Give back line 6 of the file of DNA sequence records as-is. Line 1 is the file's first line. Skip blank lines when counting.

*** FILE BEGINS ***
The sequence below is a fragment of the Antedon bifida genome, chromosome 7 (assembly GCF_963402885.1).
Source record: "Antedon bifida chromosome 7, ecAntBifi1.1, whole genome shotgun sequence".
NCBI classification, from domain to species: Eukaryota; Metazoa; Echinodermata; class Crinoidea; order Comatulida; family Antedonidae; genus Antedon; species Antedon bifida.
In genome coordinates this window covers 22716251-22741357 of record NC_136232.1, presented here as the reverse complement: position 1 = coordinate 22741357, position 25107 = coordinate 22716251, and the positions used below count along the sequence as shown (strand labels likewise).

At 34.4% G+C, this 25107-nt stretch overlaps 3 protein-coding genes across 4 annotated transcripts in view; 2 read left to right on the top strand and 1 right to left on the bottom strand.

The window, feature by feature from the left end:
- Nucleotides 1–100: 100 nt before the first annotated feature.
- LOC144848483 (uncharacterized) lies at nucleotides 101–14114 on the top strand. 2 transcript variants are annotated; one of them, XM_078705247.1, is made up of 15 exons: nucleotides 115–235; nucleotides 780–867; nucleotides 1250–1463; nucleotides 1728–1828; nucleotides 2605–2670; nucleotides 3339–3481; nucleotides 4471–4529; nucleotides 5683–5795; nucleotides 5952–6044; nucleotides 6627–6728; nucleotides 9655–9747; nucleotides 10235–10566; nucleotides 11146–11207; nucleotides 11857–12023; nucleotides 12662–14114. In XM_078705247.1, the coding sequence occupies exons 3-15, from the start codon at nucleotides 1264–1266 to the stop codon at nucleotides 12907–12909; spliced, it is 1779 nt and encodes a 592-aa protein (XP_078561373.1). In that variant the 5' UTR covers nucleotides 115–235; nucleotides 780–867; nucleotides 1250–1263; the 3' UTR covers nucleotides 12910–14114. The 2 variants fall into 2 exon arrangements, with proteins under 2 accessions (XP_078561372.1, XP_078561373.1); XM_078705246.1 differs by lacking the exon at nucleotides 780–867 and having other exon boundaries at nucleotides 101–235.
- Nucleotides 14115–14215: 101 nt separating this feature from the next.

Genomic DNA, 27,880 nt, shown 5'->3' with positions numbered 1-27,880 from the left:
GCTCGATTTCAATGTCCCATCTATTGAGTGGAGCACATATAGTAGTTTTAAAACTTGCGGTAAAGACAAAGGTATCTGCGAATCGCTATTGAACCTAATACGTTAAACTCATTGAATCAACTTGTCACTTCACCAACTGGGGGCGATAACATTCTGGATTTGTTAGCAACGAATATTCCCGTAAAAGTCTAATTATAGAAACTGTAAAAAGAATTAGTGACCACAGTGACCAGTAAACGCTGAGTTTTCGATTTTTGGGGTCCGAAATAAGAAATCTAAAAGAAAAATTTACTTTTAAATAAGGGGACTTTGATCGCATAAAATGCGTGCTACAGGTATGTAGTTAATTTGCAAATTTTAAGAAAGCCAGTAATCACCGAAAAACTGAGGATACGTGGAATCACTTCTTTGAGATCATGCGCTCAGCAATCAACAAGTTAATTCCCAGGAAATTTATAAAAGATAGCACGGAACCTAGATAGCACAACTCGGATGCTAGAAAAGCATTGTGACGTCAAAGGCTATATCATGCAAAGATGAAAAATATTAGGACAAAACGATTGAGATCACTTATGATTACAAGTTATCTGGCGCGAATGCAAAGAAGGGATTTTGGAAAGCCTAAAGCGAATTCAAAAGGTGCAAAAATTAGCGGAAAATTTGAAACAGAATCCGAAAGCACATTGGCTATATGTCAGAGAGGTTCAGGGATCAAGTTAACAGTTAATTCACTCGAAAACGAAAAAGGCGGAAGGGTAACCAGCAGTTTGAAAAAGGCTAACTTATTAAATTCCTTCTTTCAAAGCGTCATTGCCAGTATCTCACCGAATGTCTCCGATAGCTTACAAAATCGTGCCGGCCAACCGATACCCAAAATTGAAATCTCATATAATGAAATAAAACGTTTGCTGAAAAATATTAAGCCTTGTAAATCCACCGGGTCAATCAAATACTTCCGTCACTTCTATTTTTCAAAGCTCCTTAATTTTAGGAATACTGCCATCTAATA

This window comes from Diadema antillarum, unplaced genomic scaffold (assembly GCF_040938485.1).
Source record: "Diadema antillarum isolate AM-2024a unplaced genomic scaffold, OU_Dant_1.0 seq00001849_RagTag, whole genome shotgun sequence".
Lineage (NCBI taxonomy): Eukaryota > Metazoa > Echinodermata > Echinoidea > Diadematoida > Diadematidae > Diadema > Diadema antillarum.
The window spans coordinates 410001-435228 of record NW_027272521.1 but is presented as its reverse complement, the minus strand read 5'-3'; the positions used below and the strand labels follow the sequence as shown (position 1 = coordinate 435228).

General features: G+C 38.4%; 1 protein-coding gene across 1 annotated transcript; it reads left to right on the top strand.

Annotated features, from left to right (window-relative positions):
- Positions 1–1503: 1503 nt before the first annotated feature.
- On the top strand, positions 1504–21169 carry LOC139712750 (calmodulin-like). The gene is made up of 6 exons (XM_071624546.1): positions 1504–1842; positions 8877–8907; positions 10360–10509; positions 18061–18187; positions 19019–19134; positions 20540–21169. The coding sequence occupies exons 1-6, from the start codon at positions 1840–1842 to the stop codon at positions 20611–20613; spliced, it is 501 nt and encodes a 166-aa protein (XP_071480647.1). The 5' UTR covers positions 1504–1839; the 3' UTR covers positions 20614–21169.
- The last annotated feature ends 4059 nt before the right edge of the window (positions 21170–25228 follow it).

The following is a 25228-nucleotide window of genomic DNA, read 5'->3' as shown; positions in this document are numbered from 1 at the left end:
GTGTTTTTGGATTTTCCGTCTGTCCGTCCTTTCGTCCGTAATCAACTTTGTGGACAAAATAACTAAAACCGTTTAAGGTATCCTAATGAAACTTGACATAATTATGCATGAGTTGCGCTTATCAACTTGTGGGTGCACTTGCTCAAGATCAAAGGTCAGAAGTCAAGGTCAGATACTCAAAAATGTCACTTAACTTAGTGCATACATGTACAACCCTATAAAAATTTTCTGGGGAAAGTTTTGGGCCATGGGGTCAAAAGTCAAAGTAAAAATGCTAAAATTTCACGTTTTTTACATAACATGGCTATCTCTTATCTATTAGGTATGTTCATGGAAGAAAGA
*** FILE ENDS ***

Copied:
The window, feature by feature from the left end: